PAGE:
Please tune in later for my latest FX Update webinar (sign up here
), in which I will provide an interactive look at the current themes moving (and not moving) currencies. I will cover the latest news on China and the CNY, the EU election results and much more.
The initial relief that populists parties failed to make as much headway in the EU parliamentary elections as mainstream parties feared has yielded to a general worry that the lack of a clear majority at the centre could risk leading to political paralysis – always an EU vulnerability. The euro is perhaps offered at the margin on the uncertainty as to what degree the EU can appoint the leadership necessary for the EU to get ahead of its existential challenges in the coming cycle.
France’s Macron is gunning for a pro-Europe visionary for European Commission President (to replace Juncker) who can build a majority across the party lines and is clearly against German “Spitzenkandidat” Manfred Weber, who remains strongly backed by Germany and is the leader of the EU Parliament’s largest party, the centre-right EPP.
In Italy, Salvini is talking tax cuts and railing against EU budget rules, which has seen Italian BTP yields spike back higher after an initially supportive reaction to the election result early yesterday. EURJPY looks the preferable way to trade a weakening euro, as long as global bond yields remain weak (yesterday saw German 10-year bunds close at their lowest for the cycle at -14 basis points, only a few bps above the record low from 2016).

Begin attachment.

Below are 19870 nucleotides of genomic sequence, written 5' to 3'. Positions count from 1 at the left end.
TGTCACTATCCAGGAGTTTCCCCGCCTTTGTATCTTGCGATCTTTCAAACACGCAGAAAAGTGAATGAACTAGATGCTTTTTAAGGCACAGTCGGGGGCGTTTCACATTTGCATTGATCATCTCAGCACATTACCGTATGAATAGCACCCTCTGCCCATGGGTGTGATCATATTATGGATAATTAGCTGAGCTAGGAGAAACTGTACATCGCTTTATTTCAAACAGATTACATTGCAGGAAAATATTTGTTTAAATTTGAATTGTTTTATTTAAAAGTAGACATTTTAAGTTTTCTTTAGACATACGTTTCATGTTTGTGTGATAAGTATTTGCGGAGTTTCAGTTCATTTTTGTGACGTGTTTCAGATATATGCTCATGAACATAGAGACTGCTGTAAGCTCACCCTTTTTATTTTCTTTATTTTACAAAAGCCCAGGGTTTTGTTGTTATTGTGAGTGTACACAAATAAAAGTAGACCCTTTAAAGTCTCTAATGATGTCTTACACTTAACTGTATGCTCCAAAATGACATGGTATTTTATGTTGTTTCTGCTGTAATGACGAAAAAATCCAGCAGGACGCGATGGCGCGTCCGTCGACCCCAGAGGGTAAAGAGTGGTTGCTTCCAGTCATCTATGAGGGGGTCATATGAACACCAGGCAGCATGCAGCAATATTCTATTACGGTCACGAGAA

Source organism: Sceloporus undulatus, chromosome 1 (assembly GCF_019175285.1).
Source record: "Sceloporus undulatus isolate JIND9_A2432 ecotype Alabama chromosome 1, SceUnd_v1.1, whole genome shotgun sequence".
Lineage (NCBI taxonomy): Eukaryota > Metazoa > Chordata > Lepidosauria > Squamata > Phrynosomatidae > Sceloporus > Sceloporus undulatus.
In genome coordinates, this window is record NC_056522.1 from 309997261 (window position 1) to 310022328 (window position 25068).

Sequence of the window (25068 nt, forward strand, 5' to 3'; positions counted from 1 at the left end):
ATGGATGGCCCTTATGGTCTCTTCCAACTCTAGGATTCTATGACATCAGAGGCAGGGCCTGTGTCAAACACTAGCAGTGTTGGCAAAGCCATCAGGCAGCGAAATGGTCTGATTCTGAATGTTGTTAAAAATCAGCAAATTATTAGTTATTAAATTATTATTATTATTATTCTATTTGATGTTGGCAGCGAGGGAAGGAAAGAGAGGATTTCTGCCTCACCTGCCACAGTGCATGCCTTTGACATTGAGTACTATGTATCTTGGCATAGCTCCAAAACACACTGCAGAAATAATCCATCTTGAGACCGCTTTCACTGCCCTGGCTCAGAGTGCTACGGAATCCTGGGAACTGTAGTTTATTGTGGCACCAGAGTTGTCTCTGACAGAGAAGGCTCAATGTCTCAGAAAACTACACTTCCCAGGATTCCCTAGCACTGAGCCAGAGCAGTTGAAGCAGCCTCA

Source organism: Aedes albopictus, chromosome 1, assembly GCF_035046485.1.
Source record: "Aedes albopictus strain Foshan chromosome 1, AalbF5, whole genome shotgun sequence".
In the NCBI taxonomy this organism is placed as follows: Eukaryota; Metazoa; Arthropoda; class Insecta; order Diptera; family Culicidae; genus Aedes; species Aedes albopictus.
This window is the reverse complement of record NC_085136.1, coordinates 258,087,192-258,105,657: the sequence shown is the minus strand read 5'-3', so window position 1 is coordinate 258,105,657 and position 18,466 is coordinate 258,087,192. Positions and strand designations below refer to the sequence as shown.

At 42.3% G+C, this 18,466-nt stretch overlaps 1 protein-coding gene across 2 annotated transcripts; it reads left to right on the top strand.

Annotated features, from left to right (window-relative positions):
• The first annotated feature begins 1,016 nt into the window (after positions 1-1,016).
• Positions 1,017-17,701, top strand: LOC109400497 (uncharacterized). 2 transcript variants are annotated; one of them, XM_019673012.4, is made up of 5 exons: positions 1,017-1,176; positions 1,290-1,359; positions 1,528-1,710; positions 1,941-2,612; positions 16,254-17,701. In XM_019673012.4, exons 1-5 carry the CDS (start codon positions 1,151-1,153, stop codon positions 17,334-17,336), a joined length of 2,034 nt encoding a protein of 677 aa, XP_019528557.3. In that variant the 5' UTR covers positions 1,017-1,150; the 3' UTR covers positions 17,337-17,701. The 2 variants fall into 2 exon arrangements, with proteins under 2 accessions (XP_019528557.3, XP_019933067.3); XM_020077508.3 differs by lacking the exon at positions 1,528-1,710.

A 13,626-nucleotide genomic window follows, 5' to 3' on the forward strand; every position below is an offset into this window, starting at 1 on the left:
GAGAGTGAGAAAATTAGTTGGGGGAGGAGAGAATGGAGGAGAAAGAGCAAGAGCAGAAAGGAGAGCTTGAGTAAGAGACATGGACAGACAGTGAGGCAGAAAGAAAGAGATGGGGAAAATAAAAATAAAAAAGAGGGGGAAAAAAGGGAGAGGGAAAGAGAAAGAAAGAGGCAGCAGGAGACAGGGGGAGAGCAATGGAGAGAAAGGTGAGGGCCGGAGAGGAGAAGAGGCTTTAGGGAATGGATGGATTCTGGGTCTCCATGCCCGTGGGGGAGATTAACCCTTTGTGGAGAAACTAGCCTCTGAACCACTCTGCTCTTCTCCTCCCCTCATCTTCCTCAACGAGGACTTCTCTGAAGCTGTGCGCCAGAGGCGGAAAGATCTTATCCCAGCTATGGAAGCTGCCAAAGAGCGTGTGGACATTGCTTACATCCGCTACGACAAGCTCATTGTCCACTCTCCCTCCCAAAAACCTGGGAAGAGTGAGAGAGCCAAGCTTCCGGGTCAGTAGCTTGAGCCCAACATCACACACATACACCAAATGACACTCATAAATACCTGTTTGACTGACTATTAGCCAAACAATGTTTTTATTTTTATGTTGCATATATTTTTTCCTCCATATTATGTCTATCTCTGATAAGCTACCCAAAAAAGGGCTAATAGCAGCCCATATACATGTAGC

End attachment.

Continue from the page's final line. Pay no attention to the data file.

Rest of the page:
Finally, another angle of risk for the EU is the risk of a trade policy row over autos with the US, with risks escalating now that the EU has drawn a red line on refusing to allow any quota system. A sharp response/tweet from the US side could further escalate the situation. EM risks picking up again
We are seeing a more notable pickup in EM spreads though they remain modest compared to the episode in Q4, a development that is in tune with the general weakness across EM equity markets and concerns for global growth. The weakest link is Turkey, where the government is in a last-ditch effort to shore up its currency defenses and point to the risk of eventual capital controls. Turkey is now requiring banks to up foreign FX reserves and mandating that pension funds place 10% of funds in the Turkish equity market and 25% in Turkish government bonds. Turkish CDS prices (insurance on Turkish sovereign debt) has risen back above 515 in recent days, only some 60 points below the worst levels during the lira crisis late last summer. Chart: EURJPY
EURJPY is looking heavy again and could plumb new depths if risk sentiment remains in the dumps and European yields head lower still, with German bunds poised near the all-time lows. The downside looks rather open here with few downside anchors besides the former major cycle low at 110.